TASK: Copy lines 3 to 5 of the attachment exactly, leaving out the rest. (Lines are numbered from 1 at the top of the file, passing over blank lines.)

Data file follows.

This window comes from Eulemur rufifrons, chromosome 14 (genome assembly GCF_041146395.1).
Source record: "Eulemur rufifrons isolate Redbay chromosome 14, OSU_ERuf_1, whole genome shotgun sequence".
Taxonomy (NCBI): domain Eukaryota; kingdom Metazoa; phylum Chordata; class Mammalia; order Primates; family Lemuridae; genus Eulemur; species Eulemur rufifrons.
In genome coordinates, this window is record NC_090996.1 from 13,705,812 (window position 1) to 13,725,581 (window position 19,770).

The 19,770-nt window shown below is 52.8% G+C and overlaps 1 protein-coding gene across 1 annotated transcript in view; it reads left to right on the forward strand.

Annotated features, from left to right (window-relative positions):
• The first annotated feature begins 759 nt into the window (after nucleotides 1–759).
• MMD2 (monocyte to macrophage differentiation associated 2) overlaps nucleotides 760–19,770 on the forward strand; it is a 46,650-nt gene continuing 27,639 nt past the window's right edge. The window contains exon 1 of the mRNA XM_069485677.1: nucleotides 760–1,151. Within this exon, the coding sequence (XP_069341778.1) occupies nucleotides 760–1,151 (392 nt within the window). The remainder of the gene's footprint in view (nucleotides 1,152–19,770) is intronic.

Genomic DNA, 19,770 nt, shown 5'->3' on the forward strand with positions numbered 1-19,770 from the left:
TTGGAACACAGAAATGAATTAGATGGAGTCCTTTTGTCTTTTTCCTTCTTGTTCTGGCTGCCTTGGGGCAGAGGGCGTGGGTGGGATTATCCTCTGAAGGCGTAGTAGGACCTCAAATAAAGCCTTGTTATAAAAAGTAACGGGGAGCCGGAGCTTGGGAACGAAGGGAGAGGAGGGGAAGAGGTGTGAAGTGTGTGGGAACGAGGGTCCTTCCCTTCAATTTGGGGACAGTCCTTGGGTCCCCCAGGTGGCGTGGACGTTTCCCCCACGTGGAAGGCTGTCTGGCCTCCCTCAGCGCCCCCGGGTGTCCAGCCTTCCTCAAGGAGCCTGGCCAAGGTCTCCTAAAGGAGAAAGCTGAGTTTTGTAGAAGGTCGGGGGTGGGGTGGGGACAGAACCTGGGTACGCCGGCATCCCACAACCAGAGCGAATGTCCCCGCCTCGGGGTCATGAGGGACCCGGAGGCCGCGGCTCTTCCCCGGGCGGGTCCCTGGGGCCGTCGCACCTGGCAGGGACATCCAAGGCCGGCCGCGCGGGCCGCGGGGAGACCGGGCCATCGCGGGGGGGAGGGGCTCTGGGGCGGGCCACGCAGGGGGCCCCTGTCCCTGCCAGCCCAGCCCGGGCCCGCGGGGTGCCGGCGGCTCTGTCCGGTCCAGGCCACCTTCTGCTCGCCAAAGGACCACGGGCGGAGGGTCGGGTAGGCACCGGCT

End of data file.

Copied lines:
Taxonomy (NCBI): domain Eukaryota; kingdom Metazoa; phylum Chordata; class Mammalia; order Primates; family Lemuridae; genus Eulemur; species Eulemur rufifrons.
In genome coordinates, this window is record NC_090996.1 from 13,705,812 (window position 1) to 13,725,581 (window position 19,770).

The 19,770-nt window shown below is 52.8% G+C and overlaps 1 protein-coding gene across 1 annotated transcript in view; it reads left to right on the forward strand.